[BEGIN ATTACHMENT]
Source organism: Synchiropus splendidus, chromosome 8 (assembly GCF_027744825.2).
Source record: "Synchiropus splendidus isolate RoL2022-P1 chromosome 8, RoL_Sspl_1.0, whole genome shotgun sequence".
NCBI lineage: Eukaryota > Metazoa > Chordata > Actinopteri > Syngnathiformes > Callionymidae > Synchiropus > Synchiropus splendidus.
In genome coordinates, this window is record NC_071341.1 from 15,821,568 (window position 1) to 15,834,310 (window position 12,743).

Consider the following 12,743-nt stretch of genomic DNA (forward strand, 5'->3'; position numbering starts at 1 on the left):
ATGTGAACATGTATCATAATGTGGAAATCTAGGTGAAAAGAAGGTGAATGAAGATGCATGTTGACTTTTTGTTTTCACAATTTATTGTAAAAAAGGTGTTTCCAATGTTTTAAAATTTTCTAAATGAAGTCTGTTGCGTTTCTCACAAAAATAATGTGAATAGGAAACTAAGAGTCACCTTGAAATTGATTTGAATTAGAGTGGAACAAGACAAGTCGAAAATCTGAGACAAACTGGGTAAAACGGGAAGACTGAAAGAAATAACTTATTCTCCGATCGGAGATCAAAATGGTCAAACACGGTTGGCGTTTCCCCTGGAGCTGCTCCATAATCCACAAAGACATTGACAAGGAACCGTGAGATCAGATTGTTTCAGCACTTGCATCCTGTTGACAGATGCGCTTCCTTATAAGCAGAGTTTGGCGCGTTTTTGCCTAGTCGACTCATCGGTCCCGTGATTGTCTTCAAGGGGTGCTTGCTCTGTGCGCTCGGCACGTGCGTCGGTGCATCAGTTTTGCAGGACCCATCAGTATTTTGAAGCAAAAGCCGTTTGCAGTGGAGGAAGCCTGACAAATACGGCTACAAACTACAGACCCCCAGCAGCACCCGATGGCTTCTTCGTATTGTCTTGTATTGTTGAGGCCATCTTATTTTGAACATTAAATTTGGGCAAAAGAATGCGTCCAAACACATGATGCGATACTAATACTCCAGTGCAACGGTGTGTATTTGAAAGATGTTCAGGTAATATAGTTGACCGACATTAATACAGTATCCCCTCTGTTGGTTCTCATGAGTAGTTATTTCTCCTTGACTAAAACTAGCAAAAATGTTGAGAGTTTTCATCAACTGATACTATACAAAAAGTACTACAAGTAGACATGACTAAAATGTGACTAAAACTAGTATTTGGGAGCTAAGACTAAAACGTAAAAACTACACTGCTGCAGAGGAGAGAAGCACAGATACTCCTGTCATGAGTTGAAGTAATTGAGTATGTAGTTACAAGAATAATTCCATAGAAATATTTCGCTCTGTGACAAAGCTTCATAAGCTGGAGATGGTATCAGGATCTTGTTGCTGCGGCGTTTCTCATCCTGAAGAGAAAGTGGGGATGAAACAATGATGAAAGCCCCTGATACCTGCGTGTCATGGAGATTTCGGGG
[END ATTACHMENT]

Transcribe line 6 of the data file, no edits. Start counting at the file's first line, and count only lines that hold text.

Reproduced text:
ATGTGAACATGTATCATAATGTGGAAATCTAGGTGAAAAGAAGGTGAATGAAGATGCATGTTGACTTTTTGTTTTCACAATTTATTGTAAAAAAGGTGTTTCCAATGTTTTAAAATTTTCTAAATGAAGTCTGTTGCGTTTCTCACAAAAATAATGTGAATAGGAAACTAAGAGTCACCTTGAAATTGATTTGAATTAGAGTGGAACAAGACAAGTCGAAAATCTGAGACAAACTGGGTAAAACGGGAAGACTGAAAGAAATAACTTATTCTCCGATCGGAGATCAAAATGGTCAAACACGGTTGGCGTTTCCCCTGGAGCTGCTCCATAATCCACAAAGACATTGACAAGGAACCGTGAGATCAGATTGTTTCAGCACTTGCATCCTGTTGACAGATGCGCTTCCTTATAAGCAGAGTTTGGCGCGTTTTTGCCTAGTCGACTCATCGGTCCCGTGATTGTCTTCAAGGGGTGCTTGCTCTGTGCGCTCGGCACGTGCGTCGGTGCATCAGTTTTGCAGGACCCATCAGTATTTTGAAGCAAAAGCCGTTTGCAGTGGAGGAAGCCTGACAAATACGGCTACAAACTACAGACCCCCAGCAGCACCCGATGGCTTCTTCGTATTGTCTTGTATTGTTGAGGCCATCTTATTTTGAACATTAAATTTGGGCAAAAGAATGCGTCCAAACACATGATGCGATACTAATACTCCAGTGCAACGGTGTGTATTTGAAAGATGTTCAGGTAATATAGTTGACCGACATTAATACAGTATCCCCTCTGTTGGTTCTCATGAGTAGTTATTTCTCCTTGACTAAAACTAGCAAAAATGTTGAGAGTTTTCATCAACTGATACTATACAAAAAGTACTACAAGTAGACATGACTAAAATGTGACTAAAACTAGTATTTGGGAGCTAAGACTAAAACGTAAAAACTACACTGCTGCAGAGGAGAGAAGCACAGATACTCCTGTCATGAGTTGAAGTAATTGAGTATGTAGTTACAAGAATAATTCCATAGAAATATTTCGCTCTGTGACAAAGCTTCATAAGCTGGAGATGGTATCAGGATCTTGTTGCTGCGGCGTTTCTCATCCTGAAGAGAAAGTGGGGATGAAACAATGATGAAAGCCCCTGATACCTGCGTGTCATGGAGATTTCGGGG